Approximately 275 residents of Newton and the surrounding area attended a community open house to hear from city officials and give their own feedback regarding proposed developments to the area occupied by the Riverside T stop on Sunday evening. It was hosted by the City of Newton Planning Department.
The proposal is to have a “mixed-use development/transit-oriented development” on the Riverside T stop.
At the event, higher-ups from Newton’s government, as well as from CivicMoxie—an urban planning consulting firm which recently won a contract with the City to assist in planning the project—provided citizens with an opportunity to express their hopes and concerns for the redevelopment.
The event marked the beginning of a several-months-long visioning process in which the City is asking citizens and other “interested parties” like small businesses to give their feedback on what they would like to see realized in the revitalization of the area around Riverside.
The open house, held at Williams Elementary School in Auburndale, a village of Newton, was also attended by Newton Mayor Ruthanne Fuller; Barney Heath, planning director for the City of Newton; Susan Silberberg, principal of CivicMoxie; and Massachusetts State Representative Kay Khan. Fuller, Heath, and Silberberg delivered a brief presentation explaining the details and timeline for the visioning process.
Many residents expressed skepticism that their concerns would actually be heard, especially with respect to housing affordability and over-development of the relatively quiet suburban area.
One person from the nearby village of Lower Falls, who asked not to have her name published, said that she is not opposed to change entirely, but worries that too much development in the area would be disruptive. The trajectory of the preliminary plans for development, she said, caused her to worry about increased traffic, the impact on the environment, and the erasure of the area’s small-town feel.
Other attendees expressed a desire for more affordable housing on the site—in a city which ranks as one of the most expensive in which to live in Massachusetts, according to Boston Magazine—both to attract millennials and to support older residents who need to downgrade their living situations.
Tim Murphy, BC ’00, who works as an administrator at a boarding school in West Newton and lives on the school’s campus, is concerned with housing prices. Murphy explained that he would be interested in moving to a residential area like that around the Riverside station so that he could have easy access to the city of Boston while remaining close to his place of work, but is currently prohibited from doing so because of the cost.
“I hardly ever go downtown for a variety of reasons, but mainly because I don’t live near a train station,” said Murphy. “If I lived in a place like this, I might take more advantage of the T.”
Throughout the evening, citizens demonstrated that they were afraid that their feedback would not actually be taken into account. Fuller, however, preached to those present to trust that their ideas would not fall on deaf ears, and that the team working on the project was just as personally invested in its success as everyone else.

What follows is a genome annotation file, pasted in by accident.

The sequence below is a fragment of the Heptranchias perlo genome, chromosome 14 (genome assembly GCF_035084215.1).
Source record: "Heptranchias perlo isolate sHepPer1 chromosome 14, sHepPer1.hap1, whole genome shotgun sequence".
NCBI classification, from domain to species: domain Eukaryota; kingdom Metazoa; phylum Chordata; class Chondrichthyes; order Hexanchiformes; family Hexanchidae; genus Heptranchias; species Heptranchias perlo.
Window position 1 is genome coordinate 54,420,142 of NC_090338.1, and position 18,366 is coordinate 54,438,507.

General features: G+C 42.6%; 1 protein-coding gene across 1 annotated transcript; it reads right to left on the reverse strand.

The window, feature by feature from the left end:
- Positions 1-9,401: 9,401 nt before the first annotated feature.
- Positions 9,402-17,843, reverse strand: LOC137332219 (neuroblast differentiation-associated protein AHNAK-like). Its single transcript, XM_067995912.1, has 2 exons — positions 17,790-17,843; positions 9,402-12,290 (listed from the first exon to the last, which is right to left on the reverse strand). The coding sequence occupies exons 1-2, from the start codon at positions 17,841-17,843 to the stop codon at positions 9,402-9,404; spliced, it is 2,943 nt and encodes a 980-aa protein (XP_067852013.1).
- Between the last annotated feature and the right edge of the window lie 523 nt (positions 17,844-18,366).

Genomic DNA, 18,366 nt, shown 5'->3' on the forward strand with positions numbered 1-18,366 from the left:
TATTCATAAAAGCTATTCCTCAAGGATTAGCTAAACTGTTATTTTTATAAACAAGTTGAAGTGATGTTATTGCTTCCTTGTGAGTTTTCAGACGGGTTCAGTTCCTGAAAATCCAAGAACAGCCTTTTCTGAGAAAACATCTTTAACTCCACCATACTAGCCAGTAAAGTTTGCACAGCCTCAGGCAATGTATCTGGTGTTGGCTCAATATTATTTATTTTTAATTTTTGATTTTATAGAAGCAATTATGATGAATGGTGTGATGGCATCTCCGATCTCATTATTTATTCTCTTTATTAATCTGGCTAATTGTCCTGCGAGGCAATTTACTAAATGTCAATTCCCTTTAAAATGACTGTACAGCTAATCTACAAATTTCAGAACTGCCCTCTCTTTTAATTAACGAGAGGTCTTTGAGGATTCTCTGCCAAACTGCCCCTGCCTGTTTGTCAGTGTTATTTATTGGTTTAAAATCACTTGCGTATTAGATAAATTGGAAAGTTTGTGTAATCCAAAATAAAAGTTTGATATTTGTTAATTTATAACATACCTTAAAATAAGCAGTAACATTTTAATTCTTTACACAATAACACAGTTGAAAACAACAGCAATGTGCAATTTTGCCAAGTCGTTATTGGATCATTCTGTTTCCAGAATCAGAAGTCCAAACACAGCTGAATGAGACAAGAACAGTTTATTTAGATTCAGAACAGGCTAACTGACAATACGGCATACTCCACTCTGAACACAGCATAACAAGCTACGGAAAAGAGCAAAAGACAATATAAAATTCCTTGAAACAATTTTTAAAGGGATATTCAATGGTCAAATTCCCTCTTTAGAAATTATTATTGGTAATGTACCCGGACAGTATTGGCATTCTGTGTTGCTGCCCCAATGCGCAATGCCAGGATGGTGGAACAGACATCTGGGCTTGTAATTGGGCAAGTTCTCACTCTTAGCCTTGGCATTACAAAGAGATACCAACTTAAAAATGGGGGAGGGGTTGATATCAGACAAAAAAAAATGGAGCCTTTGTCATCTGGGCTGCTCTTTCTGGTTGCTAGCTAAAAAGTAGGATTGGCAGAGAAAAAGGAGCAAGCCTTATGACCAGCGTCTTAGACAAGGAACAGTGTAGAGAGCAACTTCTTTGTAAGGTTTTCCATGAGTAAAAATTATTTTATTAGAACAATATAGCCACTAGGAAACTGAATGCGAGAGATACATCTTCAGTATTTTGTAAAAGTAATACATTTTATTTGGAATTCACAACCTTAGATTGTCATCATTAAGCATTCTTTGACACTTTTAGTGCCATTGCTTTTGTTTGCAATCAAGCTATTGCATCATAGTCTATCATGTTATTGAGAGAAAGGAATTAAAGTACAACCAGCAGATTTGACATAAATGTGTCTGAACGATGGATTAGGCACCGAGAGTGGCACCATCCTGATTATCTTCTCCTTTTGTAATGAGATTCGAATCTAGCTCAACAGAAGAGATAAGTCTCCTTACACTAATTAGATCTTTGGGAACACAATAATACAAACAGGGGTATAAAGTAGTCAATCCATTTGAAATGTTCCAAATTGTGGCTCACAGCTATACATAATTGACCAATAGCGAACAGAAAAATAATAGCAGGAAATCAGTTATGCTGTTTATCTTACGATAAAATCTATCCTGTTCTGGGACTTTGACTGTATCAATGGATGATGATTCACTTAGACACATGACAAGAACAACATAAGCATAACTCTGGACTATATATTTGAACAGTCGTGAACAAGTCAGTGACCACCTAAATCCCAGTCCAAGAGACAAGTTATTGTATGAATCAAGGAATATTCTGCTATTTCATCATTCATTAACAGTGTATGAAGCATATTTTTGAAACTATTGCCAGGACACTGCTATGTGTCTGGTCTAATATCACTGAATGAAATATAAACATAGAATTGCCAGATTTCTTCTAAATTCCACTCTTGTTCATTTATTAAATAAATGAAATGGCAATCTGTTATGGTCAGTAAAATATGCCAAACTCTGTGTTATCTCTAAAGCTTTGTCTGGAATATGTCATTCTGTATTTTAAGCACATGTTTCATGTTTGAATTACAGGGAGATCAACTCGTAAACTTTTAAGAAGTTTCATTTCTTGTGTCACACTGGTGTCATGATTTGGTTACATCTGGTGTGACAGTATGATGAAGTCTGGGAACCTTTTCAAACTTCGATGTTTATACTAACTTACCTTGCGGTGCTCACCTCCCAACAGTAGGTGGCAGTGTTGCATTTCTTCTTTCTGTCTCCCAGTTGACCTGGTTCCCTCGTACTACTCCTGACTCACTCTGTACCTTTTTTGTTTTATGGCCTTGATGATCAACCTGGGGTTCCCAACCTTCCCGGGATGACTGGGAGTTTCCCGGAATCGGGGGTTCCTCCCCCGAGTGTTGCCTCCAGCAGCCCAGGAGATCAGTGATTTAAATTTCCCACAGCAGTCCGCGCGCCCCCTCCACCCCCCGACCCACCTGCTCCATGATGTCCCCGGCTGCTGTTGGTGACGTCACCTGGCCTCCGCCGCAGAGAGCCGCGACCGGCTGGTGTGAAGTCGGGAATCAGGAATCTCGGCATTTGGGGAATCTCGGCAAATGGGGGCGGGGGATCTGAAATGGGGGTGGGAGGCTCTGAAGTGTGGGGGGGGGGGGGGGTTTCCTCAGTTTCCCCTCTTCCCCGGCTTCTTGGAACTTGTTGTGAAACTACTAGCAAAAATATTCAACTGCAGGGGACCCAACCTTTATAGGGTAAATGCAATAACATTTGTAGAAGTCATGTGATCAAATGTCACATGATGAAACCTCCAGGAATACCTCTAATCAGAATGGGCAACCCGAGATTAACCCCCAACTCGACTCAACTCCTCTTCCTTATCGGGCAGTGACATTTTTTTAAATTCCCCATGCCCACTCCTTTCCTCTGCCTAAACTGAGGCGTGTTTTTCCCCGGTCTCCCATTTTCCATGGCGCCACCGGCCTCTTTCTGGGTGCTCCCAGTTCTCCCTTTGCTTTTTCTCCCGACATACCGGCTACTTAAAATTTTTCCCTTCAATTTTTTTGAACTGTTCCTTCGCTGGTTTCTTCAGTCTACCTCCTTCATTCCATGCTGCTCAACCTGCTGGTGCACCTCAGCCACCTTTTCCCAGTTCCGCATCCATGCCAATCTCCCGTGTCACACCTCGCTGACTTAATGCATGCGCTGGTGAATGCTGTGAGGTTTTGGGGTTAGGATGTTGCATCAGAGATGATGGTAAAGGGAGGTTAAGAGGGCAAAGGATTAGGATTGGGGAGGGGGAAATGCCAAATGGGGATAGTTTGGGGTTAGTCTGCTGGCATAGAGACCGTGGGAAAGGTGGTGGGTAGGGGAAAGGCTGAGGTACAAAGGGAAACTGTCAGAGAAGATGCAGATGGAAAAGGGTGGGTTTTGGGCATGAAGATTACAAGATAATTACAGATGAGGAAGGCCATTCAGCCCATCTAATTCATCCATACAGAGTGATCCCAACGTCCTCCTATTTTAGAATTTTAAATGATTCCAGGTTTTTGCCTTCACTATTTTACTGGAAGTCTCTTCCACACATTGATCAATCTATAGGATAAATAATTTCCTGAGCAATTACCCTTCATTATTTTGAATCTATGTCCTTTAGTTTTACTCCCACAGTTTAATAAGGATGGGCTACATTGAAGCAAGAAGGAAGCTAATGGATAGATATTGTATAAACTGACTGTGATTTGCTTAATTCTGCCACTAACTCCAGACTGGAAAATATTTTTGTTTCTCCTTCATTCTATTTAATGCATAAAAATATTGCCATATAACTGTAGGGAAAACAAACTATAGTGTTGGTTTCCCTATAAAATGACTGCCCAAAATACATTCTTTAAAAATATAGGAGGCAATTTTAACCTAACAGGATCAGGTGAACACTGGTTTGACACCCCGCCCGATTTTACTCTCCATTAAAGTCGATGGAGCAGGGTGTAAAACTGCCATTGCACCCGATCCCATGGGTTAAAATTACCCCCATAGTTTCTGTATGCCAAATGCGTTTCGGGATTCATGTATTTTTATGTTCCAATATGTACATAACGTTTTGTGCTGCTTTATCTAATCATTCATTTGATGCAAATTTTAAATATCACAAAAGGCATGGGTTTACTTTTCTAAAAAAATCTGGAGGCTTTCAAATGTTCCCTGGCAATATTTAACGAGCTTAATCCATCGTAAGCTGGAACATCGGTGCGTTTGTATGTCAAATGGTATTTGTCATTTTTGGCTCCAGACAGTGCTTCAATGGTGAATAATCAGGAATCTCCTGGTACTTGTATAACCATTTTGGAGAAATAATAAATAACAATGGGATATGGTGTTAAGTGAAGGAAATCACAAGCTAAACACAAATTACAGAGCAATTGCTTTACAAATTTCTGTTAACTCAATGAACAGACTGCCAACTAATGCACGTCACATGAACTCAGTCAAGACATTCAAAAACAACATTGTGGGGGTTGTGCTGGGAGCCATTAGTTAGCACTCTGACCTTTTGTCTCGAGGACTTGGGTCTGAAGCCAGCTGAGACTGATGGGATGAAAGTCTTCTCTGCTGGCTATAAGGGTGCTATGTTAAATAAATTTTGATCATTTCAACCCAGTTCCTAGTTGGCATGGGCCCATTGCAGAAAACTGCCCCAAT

“Many of us live in this area,” the mayor said. “This isn’t some hypothetical ‘other part of the city.’ We are listening.”
Despite any doubts, however, those in charge of the development seemed to see eye-to-eye with citizens regarding the role transparency would play.
Silberberg made it especially clear that all of the feedback from the meeting—including suggestions written in marker on poster boards around the gymnasium where the event was held—would be photographed, transcribed, and made available for public access. Fuller also emphasized that discussions with the Massachusetts Bay Transit Authority (MBTA) would not be behind closed doors.
Throughout the evening, Silberberg and Heath emphasized that the visioning process will not entail the drafting of formal plans for Riverside’s development. Instead, it will be a way for Newton officials to understand citizens’ concerns so that they can be passed on to the Land Use Committee of the Newton City Council, which will consider the feedback before it decides to grant a special permit for the project. The findings of the visioning process will be presented to the Committee on April 30.
The current plan, which is being brought before the public, includes increased retail space, upgrades to the station to accommodate larger trains on the Green Line and potential rail expansions in the future, as well as greater accessibility to trails on the adjacent bank of the Charles River. A similar planning process took place from 2010 to 2013, but was put on hold.
Additional public meetings will take place on March 28 and April 30, the locations of which have yet to be determined.
Featured Image by Doug Girardot / For the Heights